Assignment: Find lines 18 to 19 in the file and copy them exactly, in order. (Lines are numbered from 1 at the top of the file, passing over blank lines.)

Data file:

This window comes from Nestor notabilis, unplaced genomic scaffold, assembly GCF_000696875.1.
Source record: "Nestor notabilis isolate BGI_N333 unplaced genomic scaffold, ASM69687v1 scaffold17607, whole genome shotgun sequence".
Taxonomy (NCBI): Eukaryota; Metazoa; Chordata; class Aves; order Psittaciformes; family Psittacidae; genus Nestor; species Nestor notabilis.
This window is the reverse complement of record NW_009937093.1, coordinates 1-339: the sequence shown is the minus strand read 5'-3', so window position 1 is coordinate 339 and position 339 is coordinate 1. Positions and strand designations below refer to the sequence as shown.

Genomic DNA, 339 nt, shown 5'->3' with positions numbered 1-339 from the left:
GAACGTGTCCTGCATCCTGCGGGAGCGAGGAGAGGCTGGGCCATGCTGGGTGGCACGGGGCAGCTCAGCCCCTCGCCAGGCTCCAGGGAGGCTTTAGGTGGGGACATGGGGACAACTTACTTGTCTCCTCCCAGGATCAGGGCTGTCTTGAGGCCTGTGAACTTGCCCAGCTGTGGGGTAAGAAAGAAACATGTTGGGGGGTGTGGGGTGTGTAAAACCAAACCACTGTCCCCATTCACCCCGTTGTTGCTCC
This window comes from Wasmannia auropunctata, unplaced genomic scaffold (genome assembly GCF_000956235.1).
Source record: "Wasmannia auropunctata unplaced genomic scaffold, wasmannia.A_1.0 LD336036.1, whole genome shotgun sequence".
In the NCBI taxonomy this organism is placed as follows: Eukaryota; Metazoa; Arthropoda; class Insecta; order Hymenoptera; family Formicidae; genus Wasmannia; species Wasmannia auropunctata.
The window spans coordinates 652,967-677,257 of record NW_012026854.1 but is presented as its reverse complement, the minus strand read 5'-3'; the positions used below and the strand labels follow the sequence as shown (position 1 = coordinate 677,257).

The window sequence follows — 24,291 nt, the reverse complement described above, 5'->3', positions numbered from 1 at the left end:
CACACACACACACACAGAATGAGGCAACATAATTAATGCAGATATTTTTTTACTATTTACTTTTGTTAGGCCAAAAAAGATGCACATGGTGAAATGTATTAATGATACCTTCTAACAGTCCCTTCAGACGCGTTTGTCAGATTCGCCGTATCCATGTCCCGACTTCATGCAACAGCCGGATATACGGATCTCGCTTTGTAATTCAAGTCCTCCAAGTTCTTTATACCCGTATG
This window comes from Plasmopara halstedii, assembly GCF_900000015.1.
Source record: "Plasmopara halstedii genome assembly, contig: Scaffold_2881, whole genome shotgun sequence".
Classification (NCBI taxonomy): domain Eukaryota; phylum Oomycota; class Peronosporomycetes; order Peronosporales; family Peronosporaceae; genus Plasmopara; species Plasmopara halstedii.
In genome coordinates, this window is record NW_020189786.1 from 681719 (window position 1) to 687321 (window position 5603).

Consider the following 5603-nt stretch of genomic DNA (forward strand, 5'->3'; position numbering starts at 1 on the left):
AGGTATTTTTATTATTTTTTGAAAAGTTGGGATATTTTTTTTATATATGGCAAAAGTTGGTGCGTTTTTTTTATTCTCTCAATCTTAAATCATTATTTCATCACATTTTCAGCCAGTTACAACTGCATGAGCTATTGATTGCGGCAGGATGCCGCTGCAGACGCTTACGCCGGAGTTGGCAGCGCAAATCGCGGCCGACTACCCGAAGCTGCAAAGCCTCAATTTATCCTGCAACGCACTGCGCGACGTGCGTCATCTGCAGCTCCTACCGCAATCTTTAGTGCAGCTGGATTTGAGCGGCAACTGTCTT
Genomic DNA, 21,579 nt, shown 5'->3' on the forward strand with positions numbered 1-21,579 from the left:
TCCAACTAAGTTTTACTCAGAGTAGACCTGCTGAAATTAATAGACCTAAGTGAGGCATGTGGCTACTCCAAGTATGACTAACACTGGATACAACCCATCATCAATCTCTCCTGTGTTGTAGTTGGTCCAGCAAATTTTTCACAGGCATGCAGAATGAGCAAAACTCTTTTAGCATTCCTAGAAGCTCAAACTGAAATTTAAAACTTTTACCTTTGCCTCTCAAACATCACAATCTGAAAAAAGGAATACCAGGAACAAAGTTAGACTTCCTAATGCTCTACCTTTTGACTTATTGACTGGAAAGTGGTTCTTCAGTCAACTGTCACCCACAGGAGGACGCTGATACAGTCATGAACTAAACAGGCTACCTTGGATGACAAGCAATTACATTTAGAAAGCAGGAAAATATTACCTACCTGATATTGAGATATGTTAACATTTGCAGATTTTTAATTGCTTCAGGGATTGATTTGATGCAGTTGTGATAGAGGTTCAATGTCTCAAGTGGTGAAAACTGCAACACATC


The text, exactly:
AGGTATTTTTATTATTTTTTGAAAAGTTGGGATATTTTTTTTATATATGGCAAAAGTTGGTGCGTTTTTTTTATTCTCTCAATCTTAAATCATTATTTCATCACATTTTCAGCCAGTTACAACTGCATGAGCTATTGATTGCGGCAGGATGCCGCTGCAGACGCTTACGCCGGAGTTGGCAGCGCAAATCGCGGCCGACTACCCGAAGCTGCAAAGCCTCAATTTATCCTGCAACGCACTGCGCGACGTGCGTCATCTGCAGCTCCTACCGCAATCTTTAGTGCAGCTGGATTTGAGCGGCAACTGTCTT
Genomic DNA, 21,579 nt, shown 5'->3' on the forward strand with positions numbered 1-21,579 from the left: